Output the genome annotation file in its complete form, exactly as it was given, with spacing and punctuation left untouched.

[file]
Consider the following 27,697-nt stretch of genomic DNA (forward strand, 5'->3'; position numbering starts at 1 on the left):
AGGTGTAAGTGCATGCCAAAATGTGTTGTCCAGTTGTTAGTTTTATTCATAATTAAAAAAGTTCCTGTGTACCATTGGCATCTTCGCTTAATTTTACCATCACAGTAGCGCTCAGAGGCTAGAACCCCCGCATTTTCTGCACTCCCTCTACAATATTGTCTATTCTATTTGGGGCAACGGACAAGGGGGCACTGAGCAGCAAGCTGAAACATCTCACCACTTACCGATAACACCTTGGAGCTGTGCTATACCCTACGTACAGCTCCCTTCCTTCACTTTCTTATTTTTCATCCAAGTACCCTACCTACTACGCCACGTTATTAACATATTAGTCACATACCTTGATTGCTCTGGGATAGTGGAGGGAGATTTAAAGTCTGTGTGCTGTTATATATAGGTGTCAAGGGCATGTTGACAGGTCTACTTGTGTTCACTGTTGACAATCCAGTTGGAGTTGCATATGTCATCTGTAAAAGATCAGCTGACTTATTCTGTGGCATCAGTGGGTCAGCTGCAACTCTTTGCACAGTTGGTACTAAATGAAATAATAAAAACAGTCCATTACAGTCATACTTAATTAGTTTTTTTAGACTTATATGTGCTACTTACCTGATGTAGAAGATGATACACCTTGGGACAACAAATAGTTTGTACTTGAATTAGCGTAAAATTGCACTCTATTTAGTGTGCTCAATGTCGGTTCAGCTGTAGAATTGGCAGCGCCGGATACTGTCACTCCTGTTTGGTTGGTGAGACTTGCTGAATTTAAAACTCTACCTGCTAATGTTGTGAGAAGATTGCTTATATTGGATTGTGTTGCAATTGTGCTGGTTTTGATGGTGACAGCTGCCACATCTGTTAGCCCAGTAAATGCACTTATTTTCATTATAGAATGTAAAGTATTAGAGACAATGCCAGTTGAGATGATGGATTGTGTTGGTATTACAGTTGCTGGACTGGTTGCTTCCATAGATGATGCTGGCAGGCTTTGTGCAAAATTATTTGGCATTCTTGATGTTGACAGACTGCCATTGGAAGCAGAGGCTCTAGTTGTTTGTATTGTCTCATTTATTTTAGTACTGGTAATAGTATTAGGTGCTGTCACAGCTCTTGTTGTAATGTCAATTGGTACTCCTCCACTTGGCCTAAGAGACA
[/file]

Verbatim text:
Consider the following 27,697-nt stretch of genomic DNA (forward strand, 5'->3'; position numbering starts at 1 on the left):
AGGTGTAAGTGCATGCCAAAATGTGTTGTCCAGTTGTTAGTTTTATTCATAATTAAAAAAGTTCCTGTGTACCATTGGCATCTTCGCTTAATTTTACCATCACAGTAGCGCTCAGAGGCTAGAACCCCCGCATTTTCTGCACTCCCTCTACAATATTGTCTATTCTATTTGGGGCAACGGACAAGGGGGCACTGAGCAGCAAGCTGAAACATCTCACCACTTACCGATAACACCTTGGAGCTGTGCTATACCCTACGTACAGCTCCCTTCCTTCACTTTCTTATTTTTCATCCAAGTACCCTACCTACTACGCCACGTTATTAACATATTAGTCACATACCTTGATTGCTCTGGGATAGTGGAGGGAGATTTAAAGTCTGTGTGCTGTTATATATAGGTGTCAAGGGCATGTTGACAGGTCTACTTGTGTTCACTGTTGACAATCCAGTTGGAGTTGCATATGTCATCTGTAAAAGATCAGCTGACTTATTCTGTGGCATCAGTGGGTCAGCTGCAACTCTTTGCACAGTTGGTACTAAATGAAATAATAAAAACAGTCCATTACAGTCATACTTAATTAGTTTTTTTAGACTTATATGTGCTACTTACCTGATGTAGAAGATGATACACCTTGGGACAACAAATAGTTTGTACTTGAATTAGCGTAAAATTGCACTCTATTTAGTGTGCTCAATGTCGGTTCAGCTGTAGAATTGGCAGCGCCGGATACTGTCACTCCTGTTTGGTTGGTGAGACTTGCTGAATTTAAAACTCTACCTGCTAATGTTGTGAGAAGATTGCTTATATTGGATTGTGTTGCAATTGTGCTGGTTTTGATGGTGACAGCTGCCACATCTGTTAGCCCAGTAAATGCACTTATTTTCATTATAGAATGTAAAGTATTAGAGACAATGCCAGTTGAGATGATGGATTGTGTTGGTATTACAGTTGCTGGACTGGTTGCTTCCATAGATGATGCTGGCAGGCTTTGTGCAAAATTATTTGGCATTCTTGATGTTGACAGACTGCCATTGGAAGCAGAGGCTCTAGTTGTTTGTATTGTCTCATTTATTTTAGTACTGGTAATAGTATTAGGTGCTGTCACAGCTCTTGTTGTAATGTCAATTGGTACTCCTCCACTTGGCCTAAGAGACA